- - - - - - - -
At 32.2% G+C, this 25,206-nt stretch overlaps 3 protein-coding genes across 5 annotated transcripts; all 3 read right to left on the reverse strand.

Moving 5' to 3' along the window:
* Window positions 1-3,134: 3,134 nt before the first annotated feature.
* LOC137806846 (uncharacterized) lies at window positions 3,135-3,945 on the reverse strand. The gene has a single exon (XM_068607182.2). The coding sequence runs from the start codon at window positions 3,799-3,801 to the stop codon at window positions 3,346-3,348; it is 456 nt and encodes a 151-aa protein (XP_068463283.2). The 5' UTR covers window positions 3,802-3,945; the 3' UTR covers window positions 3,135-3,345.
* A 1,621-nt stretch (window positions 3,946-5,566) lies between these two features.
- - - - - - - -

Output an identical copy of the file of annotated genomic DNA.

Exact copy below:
At 32.2% G+C, this 25,206-nt stretch overlaps 3 protein-coding genes across 5 annotated transcripts; all 3 read right to left on the reverse strand.

Moving 5' to 3' along the window:
* Window positions 1-3,134: 3,134 nt before the first annotated feature.
* LOC137806846 (uncharacterized) lies at window positions 3,135-3,945 on the reverse strand. The gene has a single exon (XM_068607182.2). The coding sequence runs from the start codon at window positions 3,799-3,801 to the stop codon at window positions 3,346-3,348; it is 456 nt and encodes a 151-aa protein (XP_068463283.2). The 5' UTR covers window positions 3,802-3,945; the 3' UTR covers window positions 3,135-3,345.
* A 1,621-nt stretch (window positions 3,946-5,566) lies between these two features.